Friday, August 31, 2012

Overcoming the Storms in Life and Celebrating the Recovery

{photo courtesy of http://www.best-of-web.com/ }
When our nephew Aaron died  in October 2008, we were made aware of Celebrate Recovery which helped Mark's oldest brother and his family through this very tough storm in their lives.

This paticular storm encircled their family for years. It lashed, it bruised, it hurt, it quaked, it beat at them.

Today's sharing at Celebrate Recovery makes reference to our most recent hurricane and the effect storms have in our lives:

"Storms are a fact of life. And in Louisiana, as well as the rest of the Gulf Coast, we are prepared for them. We still don't like them. They take people and things that are precious to us away. We wonder how we will ever go on? And that's when I wonder, how do people make it without a faith in someone greater than themselves? Because one fact remains, as constant as the storms, the clean up will...begin and life must go on.

"Just like in our lives, there are people who are nowhere near the weather-related storms, but storms in their own personal lives are reeking just as much havoc. And that's where a faith in someone greater than themselves is the only way to survive with any quality of life.

"So whenever you have a moment to pause today, please remember the people in the path of Isaac. And also remember the people who have personal storms going on in their lives today as well in your prayers. Thank you, Jesus, for the strength to overcome the storms that come our way."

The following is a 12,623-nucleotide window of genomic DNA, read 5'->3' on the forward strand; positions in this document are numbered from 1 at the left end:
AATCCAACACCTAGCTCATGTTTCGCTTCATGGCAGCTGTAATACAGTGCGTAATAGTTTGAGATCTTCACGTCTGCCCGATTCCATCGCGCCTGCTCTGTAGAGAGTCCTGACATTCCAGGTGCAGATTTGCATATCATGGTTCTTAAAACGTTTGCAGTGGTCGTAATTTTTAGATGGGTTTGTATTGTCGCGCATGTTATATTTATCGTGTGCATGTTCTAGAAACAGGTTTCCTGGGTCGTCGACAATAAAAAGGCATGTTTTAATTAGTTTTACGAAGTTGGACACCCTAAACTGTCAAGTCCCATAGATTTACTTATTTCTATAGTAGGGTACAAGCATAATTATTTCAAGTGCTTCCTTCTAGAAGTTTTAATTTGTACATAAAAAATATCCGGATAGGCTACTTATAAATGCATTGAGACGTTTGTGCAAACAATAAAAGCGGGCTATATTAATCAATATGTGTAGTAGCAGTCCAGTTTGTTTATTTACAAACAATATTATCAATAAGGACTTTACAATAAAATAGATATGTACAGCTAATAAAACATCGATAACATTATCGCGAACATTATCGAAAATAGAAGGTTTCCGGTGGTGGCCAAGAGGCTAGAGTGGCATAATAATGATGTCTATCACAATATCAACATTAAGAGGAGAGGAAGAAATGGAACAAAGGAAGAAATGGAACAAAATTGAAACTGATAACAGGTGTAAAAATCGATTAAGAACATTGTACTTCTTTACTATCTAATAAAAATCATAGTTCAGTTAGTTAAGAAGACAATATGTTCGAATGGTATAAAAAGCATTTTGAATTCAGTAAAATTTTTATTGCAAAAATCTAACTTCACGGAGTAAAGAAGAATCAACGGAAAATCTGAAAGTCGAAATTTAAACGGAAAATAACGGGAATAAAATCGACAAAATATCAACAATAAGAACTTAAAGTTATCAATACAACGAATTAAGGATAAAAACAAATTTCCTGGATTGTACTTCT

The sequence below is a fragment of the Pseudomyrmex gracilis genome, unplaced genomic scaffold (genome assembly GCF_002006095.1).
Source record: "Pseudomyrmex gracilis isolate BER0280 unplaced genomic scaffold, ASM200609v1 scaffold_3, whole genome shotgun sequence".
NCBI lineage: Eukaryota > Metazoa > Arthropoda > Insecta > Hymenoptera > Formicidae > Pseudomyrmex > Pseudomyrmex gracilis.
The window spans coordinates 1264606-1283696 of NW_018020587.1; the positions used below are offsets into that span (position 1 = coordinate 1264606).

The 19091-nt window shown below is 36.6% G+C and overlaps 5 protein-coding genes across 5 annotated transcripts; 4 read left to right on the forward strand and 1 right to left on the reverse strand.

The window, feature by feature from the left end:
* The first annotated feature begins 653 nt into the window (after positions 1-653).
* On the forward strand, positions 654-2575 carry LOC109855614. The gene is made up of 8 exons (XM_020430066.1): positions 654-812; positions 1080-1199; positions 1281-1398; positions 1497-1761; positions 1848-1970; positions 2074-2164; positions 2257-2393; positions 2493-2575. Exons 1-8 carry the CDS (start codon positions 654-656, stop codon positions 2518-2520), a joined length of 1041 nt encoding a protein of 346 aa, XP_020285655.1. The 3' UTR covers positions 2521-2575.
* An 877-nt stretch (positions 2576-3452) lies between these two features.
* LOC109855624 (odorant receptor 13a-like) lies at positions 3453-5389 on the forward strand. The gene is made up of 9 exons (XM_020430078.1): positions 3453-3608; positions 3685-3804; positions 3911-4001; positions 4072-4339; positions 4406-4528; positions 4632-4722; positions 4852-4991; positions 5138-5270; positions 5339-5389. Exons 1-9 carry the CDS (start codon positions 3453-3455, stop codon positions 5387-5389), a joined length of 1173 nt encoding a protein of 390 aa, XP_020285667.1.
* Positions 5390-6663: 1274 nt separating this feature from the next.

~ Mac Natl. Dir. West
 * * * * *
 
Aaron's death was, in a weird sort of way, God's hand vanquishing the gales and winds and pelting rain and calming the storm. In the storm's aftermath, the family looked around and it was not the outcome they had hoped for, it was not the healing they had desired, it was not the calming they had prayed for. They were left with the aftermath of death, the havoc of emotions, the messiness of loss, and the clean-up of the lives left behind. They didn't like it.

Some might even say the prayers of Aaron's family were not answered.

That's where faith comes in. Sometimes faith is the only thing left standing after a storm.

My father's experience in the Korean War makes him comment often, "You will never find an atheist inside a foxhole."

Let's expand that to include, "You will never find an atheist inside a storm."

We hate storms and the destruction they leave behind. No doubt about it. Without faith we never rebuild.

If we don't have faith in a God bigger, better, and stronger than ourselves then we are indeed flying without wings and flying without wings is a foolish way to fly.

Storms are a fact of life. We cannot outrun them. They visit all of us.

Do we prepare the house of our soul for them? Do we wrap ourselves in the safety net of Scripture? Do we anoint our wings with prayer and sacraments so they will be subtle and flexible enough to fly above life's storms?

It is in our best interest to do so. We must do our best to rise above the clouds so as to find the hidden message within.

If we cannot look beyond and above the storms of life, we will forever live inside of one.

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